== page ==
The lay association of believers of Nichiren Buddhism in Japan was established in 1930 by Tsunesaburo Makiguchi, an educator and author who was passionately dedicated to education reform in his country. Makiguchi propounded the theory of value, a view that value creation is uniquely human activity and constitutes the essence of being human. He found in Nichiren’s philosophy the spiritual underpinnings for his philosophy of value-creating education, and together with young teacher Josei Toda, they committed themselves to the Buddhist practice. The founding organizations named Soka Kyoiku Gakkai (Value Creating Education Society) was established as a society for educators. Members focused on the interface between Buddhist principles and Makiguchi’s theory of value. During Second World War, Makiguchi and Toda, together with leaders of the Society, were arrested as “thought criminals” in 1943. Despite intense brutality and interrogation, the two did not compromise with State Shintoism though the rest abandoned their faith. The Society disintegrated under the militarist government’s pressure, and Makiguchi died in imprisonment at the age of 73 on November 18, 1944. Weeks before Japan’s surrender, Toda was released on July 3, 1945. He immediately set about the task of rebuilding the organization and renamed it the Soka Gakkai (Value Creating Society) with the belief that its mission should not be confined to the field of education but to the betterment of society.
Toda established a solid foundation of more than 750,000 membership households for the Soka Gakkai and inspired it with a vision of a peaceful world achieved through the abolition of nuclear weapons. He was succeeded by Daisaku Ikeda who assumed third presidency on May 3, 1960 and has since dedicated himself to fulfilling Toda’s vision of a peaceful world.
On May 3, 1960, Daisaku Ikeda was inaugurated Third President of Soka Gakkai and immediately set about his plans for worldwide propagation. In October that year, President Ikeda took his first overseas guidance trip, to North and South America. Following year, he visited Asia in January and Europe in October.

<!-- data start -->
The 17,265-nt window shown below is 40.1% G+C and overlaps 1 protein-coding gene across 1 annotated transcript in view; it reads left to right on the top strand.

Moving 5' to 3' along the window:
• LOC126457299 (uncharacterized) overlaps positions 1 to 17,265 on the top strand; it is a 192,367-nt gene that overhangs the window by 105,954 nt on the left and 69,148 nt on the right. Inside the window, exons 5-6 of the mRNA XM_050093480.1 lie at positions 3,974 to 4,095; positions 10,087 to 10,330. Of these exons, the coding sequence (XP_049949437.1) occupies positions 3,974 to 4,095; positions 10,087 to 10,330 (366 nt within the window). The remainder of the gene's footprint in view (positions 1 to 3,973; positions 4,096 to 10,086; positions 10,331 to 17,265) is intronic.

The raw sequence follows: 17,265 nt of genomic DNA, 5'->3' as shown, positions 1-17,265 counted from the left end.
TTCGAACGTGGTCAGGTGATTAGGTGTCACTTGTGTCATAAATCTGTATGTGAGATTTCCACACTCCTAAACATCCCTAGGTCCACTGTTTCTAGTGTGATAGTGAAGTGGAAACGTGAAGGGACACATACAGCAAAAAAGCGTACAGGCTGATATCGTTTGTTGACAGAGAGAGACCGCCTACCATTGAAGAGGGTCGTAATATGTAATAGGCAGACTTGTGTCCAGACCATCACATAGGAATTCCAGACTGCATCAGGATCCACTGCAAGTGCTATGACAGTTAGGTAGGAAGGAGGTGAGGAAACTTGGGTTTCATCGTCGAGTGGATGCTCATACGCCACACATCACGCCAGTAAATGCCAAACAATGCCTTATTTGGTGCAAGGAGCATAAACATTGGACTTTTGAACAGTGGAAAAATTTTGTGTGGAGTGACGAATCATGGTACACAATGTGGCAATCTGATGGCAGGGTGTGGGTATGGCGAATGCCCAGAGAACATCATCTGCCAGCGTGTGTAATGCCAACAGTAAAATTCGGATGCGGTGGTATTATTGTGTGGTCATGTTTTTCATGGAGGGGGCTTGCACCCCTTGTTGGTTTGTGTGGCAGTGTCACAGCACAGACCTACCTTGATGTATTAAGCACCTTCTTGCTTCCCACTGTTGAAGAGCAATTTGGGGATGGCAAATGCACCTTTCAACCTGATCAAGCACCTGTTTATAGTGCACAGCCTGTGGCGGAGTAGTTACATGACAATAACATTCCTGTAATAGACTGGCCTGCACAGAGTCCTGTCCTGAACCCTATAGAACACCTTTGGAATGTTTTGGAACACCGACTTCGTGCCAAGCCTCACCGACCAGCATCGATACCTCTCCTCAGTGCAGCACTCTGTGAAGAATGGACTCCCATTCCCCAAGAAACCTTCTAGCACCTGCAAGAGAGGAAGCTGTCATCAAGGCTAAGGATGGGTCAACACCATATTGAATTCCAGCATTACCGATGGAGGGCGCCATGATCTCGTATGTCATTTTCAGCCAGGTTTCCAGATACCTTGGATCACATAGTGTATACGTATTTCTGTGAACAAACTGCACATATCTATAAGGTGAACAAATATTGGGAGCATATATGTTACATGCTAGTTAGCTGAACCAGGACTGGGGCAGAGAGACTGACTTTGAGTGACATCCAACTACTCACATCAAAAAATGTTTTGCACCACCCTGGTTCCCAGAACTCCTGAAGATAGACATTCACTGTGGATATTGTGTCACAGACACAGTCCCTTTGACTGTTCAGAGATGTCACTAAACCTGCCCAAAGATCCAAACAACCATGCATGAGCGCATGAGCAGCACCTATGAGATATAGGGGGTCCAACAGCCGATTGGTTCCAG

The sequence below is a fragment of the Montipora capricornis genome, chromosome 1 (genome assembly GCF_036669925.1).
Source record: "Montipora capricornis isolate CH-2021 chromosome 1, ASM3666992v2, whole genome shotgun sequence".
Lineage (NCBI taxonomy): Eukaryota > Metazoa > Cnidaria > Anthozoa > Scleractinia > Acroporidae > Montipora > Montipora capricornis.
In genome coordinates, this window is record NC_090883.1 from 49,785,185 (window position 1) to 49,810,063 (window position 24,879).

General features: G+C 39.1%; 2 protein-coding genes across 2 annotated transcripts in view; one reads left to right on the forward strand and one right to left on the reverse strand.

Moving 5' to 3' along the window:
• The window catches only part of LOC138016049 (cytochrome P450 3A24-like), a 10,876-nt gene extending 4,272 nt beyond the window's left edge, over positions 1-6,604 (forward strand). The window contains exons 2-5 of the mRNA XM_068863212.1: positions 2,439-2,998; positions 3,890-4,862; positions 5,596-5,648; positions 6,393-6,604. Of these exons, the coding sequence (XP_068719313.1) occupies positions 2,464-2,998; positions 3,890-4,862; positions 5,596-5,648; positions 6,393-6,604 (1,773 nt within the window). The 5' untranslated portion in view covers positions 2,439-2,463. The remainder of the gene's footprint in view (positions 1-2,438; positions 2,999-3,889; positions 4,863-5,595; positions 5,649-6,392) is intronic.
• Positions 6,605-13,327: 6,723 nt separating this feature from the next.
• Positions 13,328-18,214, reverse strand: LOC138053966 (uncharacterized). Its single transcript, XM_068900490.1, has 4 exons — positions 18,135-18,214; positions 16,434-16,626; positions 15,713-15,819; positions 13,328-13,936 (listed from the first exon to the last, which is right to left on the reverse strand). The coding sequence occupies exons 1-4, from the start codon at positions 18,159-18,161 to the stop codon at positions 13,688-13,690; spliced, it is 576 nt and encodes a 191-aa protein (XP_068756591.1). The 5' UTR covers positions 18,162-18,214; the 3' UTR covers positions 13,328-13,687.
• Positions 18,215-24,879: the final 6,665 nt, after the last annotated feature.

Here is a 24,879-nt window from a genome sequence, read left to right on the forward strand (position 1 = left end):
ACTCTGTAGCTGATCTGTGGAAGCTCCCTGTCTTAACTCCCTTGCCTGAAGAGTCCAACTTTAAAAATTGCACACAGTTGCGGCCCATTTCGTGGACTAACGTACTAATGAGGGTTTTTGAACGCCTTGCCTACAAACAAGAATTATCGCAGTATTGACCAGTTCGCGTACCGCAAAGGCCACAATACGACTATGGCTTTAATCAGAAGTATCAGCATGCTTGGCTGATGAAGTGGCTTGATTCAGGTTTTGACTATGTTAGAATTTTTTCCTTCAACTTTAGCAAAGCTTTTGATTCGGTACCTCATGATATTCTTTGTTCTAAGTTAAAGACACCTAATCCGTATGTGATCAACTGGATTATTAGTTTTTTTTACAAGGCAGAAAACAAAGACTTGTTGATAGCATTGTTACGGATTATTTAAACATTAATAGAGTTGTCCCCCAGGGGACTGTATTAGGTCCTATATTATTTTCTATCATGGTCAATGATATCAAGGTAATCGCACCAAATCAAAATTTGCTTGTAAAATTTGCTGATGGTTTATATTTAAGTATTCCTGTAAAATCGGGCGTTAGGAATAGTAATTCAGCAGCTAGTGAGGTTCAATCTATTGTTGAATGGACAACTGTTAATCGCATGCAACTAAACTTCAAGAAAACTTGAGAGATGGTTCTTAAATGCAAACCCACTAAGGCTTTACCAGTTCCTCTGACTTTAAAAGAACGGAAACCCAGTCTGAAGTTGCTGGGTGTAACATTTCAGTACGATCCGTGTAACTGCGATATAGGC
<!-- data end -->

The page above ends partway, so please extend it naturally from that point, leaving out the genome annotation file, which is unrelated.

On January 26, 1975, the Soka Gakkai International (SGI) was established, with Daisaku Ikeda as president. SGI is now a worldwide association of members who pursue the common goal of world peace with the commitment for peace, culture and education, based on the Buddhist principle of respect for dignity of life.
The Soka Gakkai and the SGI have created a widespread propagation movement of unprecedented scale. In the 45 years since Nichiren Buddhism was propagated outside of Japan by the laity under the leadership of President Ikeda, Nichiren Buddhism has now taken roots in 190 counties and territories throughout the world where there is SGI-consituent organisation. This is no simple achievement in view of the diverse cultures, customs and traditions of these many places.
In recognition of his efforts and his leadership in the promotion of the peace, culture and education movement based on the humanistic teachings of Nichiren Buddhism, President Ikeda has been conferred over 750 honorary citizenships from various countries and 345 honorary doctorates from various institutions around the world.
In addition, many awards and commendations have also been conferred on SGI organizations in various countries for outstanding contribution to their country and the people. These awards and recognition reflect the great trust and respect that members of the SGI organizations and President Ikeda had gained in numerous countries throughout the world.